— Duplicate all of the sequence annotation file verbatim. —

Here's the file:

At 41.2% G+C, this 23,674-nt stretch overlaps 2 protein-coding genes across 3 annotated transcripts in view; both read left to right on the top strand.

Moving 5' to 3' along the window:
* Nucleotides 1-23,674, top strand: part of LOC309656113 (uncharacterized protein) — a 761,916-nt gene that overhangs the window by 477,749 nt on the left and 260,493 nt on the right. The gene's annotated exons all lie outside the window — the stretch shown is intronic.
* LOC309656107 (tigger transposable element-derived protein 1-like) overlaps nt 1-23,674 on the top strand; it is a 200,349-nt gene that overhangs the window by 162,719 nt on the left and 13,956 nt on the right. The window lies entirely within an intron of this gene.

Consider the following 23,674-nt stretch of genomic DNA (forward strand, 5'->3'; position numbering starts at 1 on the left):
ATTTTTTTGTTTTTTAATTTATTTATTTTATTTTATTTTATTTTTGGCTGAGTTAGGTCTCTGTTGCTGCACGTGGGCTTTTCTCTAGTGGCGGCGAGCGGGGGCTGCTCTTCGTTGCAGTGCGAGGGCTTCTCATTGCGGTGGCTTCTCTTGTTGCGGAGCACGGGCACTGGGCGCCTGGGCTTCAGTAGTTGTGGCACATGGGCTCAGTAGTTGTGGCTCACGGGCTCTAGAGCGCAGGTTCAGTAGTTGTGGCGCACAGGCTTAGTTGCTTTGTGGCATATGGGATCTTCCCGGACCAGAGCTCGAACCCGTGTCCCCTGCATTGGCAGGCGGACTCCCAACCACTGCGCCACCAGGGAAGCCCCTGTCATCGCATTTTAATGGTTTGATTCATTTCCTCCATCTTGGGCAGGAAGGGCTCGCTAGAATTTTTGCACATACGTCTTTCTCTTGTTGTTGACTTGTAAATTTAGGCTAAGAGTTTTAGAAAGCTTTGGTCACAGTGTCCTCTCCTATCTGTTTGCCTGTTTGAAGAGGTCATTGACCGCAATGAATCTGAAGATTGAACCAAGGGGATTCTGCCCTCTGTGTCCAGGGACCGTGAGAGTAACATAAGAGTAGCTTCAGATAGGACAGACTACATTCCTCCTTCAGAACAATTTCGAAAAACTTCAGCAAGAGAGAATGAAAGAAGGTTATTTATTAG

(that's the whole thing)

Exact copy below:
At 41.2% G+C, this 23,674-nt stretch overlaps 2 protein-coding genes across 3 annotated transcripts in view; both read left to right on the top strand.

Moving 5' to 3' along the window:
* Nucleotides 1-23,674, top strand: part of LOC309656113 (uncharacterized protein) — a 761,916-nt gene that overhangs the window by 477,749 nt on the left and 260,493 nt on the right. The gene's annotated exons all lie outside the window — the stretch shown is intronic.
* LOC309656107 (tigger transposable element-derived protein 1-like) overlaps nt 1-23,674 on the top strand; it is a 200,349-nt gene that overhangs the window by 162,719 nt on the left and 13,956 nt on the right. The window lies entirely within an intron of this gene.

Consider the following 23,674-nt stretch of genomic DNA (forward strand, 5'->3'; position numbering starts at 1 on the left):
ATTTTTTTGTTTTTTAATTTATTTATTTTATTTTATTTTATTTTTGGCTGAGTTAGGTCTCTGTTGCTGCACGTGGGCTTTTCTCTAGTGGCGGCGAGCGGGGGCTGCTCTTCGTTGCAGTGCGAGGGCTTCTCATTGCGGTGGCTTCTCTTGTTGCGGAGCACGGGCACTGGGCGCCTGGGCTTCAGTAGTTGTGGCACATGGGCTCAGTAGTTGTGGCTCACGGGCTCTAGAGCGCAGGTTCAGTAGTTGTGGCGCACAGGCTTAGTTGCTTTGTGGCATATGGGATCTTCCCGGACCAGAGCTCGAACCCGTGTCCCCTGCATTGGCAGGCGGACTCCCAACCACTGCGCCACCAGGGAAGCCCCTGTCATCGCATTTTAATGGTTTGATTCATTTCCTCCATCTTGGGCAGGAAGGGCTCGCTAGAATTTTTGCACATACGTCTTTCTCTTGTTGTTGACTTGTAAATTTAGGCTAAGAGTTTTAGAAAGCTTTGGTCACAGTGTCCTCTCCTATCTGTTTGCCTGTTTGAAGAGGTCATTGACCGCAATGAATCTGAAGATTGAACCAAGGGGATTCTGCCCTCTGTGTCCAGGGACCGTGAGAGTAACATAAGAGTAGCTTCAGATAGGACAGACTACATTCCTCCTTCAGAACAATTTCGAAAAACTTCAGCAAGAGAGAATGAAAGAAGGTTATTTATTAG